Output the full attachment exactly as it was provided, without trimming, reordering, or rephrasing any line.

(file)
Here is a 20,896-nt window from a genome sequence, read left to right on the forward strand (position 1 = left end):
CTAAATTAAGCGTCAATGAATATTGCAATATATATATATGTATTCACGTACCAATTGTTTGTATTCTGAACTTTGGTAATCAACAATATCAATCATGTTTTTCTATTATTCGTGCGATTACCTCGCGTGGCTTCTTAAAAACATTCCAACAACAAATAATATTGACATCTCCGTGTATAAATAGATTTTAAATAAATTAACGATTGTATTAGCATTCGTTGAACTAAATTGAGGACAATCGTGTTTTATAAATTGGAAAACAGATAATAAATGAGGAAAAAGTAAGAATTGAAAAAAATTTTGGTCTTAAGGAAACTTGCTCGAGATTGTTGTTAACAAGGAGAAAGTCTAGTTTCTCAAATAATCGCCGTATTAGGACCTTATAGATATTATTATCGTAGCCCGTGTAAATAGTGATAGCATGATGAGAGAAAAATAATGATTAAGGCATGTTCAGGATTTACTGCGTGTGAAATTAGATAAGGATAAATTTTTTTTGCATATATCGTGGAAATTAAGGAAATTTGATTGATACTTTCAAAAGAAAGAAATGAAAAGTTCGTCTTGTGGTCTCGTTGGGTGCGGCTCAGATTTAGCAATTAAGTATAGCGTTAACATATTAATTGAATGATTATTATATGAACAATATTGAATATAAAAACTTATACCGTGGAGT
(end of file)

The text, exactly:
Here is a 20,896-nt window from a genome sequence, read left to right on the forward strand (position 1 = left end):
CTAAATTAAGCGTCAATGAATATTGCAATATATATATATGTATTCACGTACCAATTGTTTGTATTCTGAACTTTGGTAATCAACAATATCAATCATGTTTTTCTATTATTCGTGCGATTACCTCGCGTGGCTTCTTAAAAACATTCCAACAACAAATAATATTGACATCTCCGTGTATAAATAGATTTTAAATAAATTAACGATTGTATTAGCATTCGTTGAACTAAATTGAGGACAATCGTGTTTTATAAATTGGAAAACAGATAATAAATGAGGAAAAAGTAAGAATTGAAAAAAATTTTGGTCTTAAGGAAACTTGCTCGAGATTGTTGTTAACAAGGAGAAAGTCTAGTTTCTCAAATAATCGCCGTATTAGGACCTTATAGATATTATTATCGTAGCCCGTGTAAATAGTGATAGCATGATGAGAGAAAAATAATGATTAAGGCATGTTCAGGATTTACTGCGTGTGAAATTAGATAAGGATAAATTTTTTTTGCATATATCGTGGAAATTAAGGAAATTTGATTGATACTTTCAAAAGAAAGAAATGAAAAGTTCGTCTTGTGGTCTCGTTGGGTGCGGCTCAGATTTAGCAATTAAGTATAGCGTTAACATATTAATTGAATGATTATTATATGAACAATATTGAATATAAAAACTTATACCGTGGAGT